Since the world premiere of the Centodieci, the Bugatti development team has been working on the technical implementation of the strictly limited model. “Every newly developed vehicle poses an immense challenge, as we are creating a very small series that at the same time has to meet and even exceed all the quality and safety standards of a large series,” says André Kullig, technical project manager for one-off and few-off projects at Bugatti. The engineers first delve into calculations for the body, aerodynamics, engine and transmission. They simulate the airflow on the vehicle and check all components down to the smallest screw.
Meanwhile, the design team checks the styling in close collaboration with the developers before finalising this and designing the surfaces. They adjust the curvature of the components according to the incidence of light so that the appearance is homogeneous in all lighting conditions – an elaborate development process. After well over a year of design and simulation, the team has now developed the first prototype.
“I was hugely looking forward to the first prototype of the Centodieci,” says Kullig, who has been with Bugatti since 2004 and was previously involved in projects such as the Divo2 and La Voiture Noire1. “Series development of a few-off project is an especially exciting challenge – and that is also true in the case of the Centodieci, which is a very design-driven project,” says Andre Kullig. His task is to ensure a perfect match between the exterior shape and the technology. Despite only producing ten vehicles, the Centodieci must meet all the same technical requirements as a Chiron2.
“With the newly designed body, there are changes in many areas that we had to simulate using special computer programmes. Based on the data, we were able to establish a basic set-up as a starting point for series development and the first prototype,” explains André Kullig.
The team was recently able to successfully put the rolling chassis into operation on the site’s own roller dynamometer in the Molsheim Atelier and check all the drivetrain functions –to ensure the Centodieci can move onto the next stage of development. The next step is now to build the elaborate exterior. “With a high-performance hyper sports car like the Centodieci, it’s a matter of filtering out subtleties based on the modified requirements of a completely new exterior – something that requires highly focused and intense development work,” says André Kullig.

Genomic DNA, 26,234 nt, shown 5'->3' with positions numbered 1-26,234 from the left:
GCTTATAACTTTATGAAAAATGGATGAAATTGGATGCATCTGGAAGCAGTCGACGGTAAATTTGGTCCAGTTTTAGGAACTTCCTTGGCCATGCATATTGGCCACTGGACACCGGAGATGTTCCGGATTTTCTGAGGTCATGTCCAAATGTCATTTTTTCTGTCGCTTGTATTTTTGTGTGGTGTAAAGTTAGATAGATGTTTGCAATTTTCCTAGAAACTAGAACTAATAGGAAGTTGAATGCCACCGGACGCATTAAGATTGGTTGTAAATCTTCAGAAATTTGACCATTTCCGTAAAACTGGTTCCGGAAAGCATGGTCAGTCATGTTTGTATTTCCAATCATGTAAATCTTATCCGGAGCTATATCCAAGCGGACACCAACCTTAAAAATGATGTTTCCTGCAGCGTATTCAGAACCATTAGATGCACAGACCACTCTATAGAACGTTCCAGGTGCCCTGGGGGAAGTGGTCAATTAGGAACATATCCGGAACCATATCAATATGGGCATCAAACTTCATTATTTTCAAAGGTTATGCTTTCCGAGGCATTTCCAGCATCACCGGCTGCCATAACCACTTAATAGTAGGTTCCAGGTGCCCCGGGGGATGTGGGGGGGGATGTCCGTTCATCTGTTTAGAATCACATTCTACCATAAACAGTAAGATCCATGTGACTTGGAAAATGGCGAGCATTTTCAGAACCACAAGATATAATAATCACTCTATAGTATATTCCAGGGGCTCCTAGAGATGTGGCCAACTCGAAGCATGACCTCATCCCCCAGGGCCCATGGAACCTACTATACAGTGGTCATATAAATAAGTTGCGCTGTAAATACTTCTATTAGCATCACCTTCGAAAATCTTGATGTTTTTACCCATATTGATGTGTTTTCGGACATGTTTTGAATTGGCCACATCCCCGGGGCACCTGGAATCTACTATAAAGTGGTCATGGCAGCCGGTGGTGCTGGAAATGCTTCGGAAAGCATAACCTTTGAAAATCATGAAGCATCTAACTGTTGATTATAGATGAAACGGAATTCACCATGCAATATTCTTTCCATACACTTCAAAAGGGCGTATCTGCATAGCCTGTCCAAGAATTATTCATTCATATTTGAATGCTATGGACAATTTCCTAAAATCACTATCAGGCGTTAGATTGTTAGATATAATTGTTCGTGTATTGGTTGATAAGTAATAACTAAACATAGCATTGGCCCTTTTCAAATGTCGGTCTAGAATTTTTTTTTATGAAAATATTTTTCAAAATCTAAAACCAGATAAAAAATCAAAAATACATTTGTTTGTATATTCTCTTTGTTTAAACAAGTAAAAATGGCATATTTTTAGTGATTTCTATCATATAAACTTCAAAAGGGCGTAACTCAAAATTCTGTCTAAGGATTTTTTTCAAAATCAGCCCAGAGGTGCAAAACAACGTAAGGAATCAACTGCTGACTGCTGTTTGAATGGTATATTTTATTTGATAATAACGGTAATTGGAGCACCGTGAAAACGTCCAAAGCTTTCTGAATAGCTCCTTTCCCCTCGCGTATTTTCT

The technical challenges involved were enormous: an engine with eight litres of displacement and 1,600 PS generates high temperatures that require sophisticated thermal management. As in the EB 110, the engine is seen behind a transparent glass surface. So to ensure more efficient engine thermodynamics, the Centodieci has a wide air outlet opening and modified air flows. In addition, guide flaps around the five circular air inserts – positioned in the form of a rhombus – ensure sufficient air intake for the 16-cylinder power unit. As a result, the otherwise dominant Bugatti line, the C-line, gives way to a new design. The rear is formed into a large ventilation outlet opening defined by the eight rear light elements. Other development challenges include the new light elements and the rear wing design, which is permanently mounted in the style of the EB 110 Super Sport.
But even if the development team can simulate and test so much data on the test rigs, the Centodieci will also undergo dynamic testing. “In the next few months, in addition to building the exterior and running more advanced simulations in the wind tunnel, we’re very much looking forward to going out on the test track to start tuning the chassis,” says Kullig.
Within a few hours, all ten units of the Centodieci were sold out at a net price of eight million euros. The highly exclusive, hand-crafted small series will be delivered to customers next year.